Garden Farming with Dr Mike Peterkin
Dr Mike Peterkin at the C-Wise soil health seminar at Voyager Estate
Neville Passmore interviews Dr Mike Peterkin of Pierro Wines
Mike Peterkin is a real innovator in the wine industry, bringing new blends to the market that are now standards around the country. We caught up at the C-Wise Soil Health Seminar held at Voyager Estate in September, and asked what was he currently working on.
Mike's latest project is a concept called 'Garden Farming'.
“We've been using compost for a few years now. I spoke to Dave Cullen of C-Wise about ten years ago and we were interested in getting into it then but because of our high density plantings and very narrow rows there wasn't a spreader that could apply the compost. So a couple of years ago we had one custom built for our use and for the past three years we've been able to get into compost. Like a lot of people we want to have our vineyards as sustainable and wholesome as possible. We are bringing in a concept called garden farming where we introduce sheep into the vineyards, people are already doing that in the district.”
Apparently this is to keep the grass down. “Essentially, the problem with sheep is they will eat the grape leaves so you have got to have them out before bud burst. Then, hopefully, the grass wont grow up too high after they have been out. It’s a concept of intense grazing; so you put a high number of sheep in for a short period of time and they mow the grass right down and stimulate the growth of clover and things like that. And the manure goes back also. One of the disadvantages of that however is often when the sheep have mown it down the vineyard looks bare. The garden part of the farming is that were going to plant native species every 25 metres or so. Varieties will be chosen that flower at that time of the year from early spring into summer. The idea of that is to keep all the beneficial insects in the vineyards.”
I asked if he was aiming, with the native plantings, to bring birds in as well to do a particular job.
“We specifically don't want birds if we can avoid them because we have found in the past when planting windbreaks that these brought in the birds and these of course eat the grapes. So what were trying to do is balance the two things and have a situation where we have got plenty of insects, bees; that sort of thing, without the birds”.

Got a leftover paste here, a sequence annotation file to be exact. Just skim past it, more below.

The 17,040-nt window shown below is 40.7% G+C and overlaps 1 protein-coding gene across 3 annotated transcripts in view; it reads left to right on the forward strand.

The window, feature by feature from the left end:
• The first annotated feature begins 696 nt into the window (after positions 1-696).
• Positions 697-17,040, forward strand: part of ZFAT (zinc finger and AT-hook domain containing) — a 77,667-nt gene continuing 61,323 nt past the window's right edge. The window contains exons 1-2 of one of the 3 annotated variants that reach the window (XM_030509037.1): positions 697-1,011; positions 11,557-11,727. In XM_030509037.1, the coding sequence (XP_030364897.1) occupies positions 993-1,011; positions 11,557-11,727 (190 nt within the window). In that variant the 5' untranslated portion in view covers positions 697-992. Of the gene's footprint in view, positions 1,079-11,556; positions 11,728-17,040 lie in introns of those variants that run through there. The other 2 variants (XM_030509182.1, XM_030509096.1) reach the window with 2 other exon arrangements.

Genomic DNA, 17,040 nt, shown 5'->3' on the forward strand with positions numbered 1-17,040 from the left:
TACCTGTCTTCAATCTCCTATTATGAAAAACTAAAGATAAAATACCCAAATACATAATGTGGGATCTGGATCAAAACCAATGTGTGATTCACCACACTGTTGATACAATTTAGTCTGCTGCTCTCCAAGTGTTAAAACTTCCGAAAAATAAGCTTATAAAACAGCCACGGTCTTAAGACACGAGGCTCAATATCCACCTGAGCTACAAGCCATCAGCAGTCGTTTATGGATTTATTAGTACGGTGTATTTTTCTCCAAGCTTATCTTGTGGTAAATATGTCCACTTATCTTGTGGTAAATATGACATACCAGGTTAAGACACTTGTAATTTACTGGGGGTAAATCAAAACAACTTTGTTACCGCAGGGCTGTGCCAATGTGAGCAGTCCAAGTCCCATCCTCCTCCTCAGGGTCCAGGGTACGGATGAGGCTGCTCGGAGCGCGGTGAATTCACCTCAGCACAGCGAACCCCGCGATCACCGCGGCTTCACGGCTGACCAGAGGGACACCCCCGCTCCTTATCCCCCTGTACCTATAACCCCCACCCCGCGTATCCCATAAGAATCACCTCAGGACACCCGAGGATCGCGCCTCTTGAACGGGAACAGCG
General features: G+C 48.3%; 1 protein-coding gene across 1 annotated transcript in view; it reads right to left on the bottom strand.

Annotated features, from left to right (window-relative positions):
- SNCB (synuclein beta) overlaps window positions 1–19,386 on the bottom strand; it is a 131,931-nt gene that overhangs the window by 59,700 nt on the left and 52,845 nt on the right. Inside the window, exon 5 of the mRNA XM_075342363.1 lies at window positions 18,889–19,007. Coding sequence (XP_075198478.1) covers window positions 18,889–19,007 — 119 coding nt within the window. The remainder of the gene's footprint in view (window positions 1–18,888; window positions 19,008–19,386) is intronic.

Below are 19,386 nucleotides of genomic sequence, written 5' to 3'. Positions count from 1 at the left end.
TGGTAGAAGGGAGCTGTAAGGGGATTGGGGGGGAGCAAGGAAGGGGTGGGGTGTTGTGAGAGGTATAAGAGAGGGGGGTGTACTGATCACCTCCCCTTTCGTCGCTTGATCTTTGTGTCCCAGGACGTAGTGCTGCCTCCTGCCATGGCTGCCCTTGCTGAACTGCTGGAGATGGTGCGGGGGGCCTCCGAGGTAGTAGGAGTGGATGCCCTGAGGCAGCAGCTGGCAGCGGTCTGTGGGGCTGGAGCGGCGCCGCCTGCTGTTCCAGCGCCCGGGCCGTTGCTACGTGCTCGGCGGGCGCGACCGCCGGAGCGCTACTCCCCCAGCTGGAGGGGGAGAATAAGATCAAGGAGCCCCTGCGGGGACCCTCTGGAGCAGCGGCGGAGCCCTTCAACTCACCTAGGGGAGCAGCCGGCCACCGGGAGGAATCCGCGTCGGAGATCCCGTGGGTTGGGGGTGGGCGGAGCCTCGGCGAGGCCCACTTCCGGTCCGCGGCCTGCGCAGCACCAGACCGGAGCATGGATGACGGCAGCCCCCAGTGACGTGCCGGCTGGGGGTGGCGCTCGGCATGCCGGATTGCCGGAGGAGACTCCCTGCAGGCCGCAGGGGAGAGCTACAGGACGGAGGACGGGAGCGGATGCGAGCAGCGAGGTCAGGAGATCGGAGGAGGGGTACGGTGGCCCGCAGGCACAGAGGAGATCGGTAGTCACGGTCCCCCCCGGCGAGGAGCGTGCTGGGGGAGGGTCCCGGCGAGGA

Yellow flowering hibbertia and purple pea hovea are examples of local area native plants that are not bird attracting and these both put on their flower show at the right time of the year
I wondered if there was anything new being used to keep powdery mildew under control other than sulphur. “It is interesting, sulphur has been the standard and its still very good the disadvantage is its negative effect on beneficial mites for instance. Some of the newer synthetic products are much kinder to these beneficials insects and mites. However the general trend is that we are moving back to sulphur because were trying to limit the number of different chemicals that are applied in a vineyard. So like most things in life its a balancing act.”
“A lot of people like us are moving to more organic systems simply because we think its a better way to go but we don’t want to be certified as organic. I see that as a closed system to some extent which doesn't give you room for innovation because of the certification process which I think is too narrow.”
I asked if it might be time to think through a new form of certification which gives vineyards more room to move.
“Yes more flexibility is needed - if you look at any system to work in the long run you have to be able to innovate and the problem I have with the current certified organic system is that its a closed system, theres no room for that. In some areas it will work just fine but in others it wont necessarily.
I think what consumers tell us is that they use the term organic to tell us producers we want what your providing for us to be healthy and hopefully good for our health. They don't understand the the organic certification system at all. They're using that term and I think if we can provide something thats good for their health and is produced in a sustainable manner we then satisfy their needs.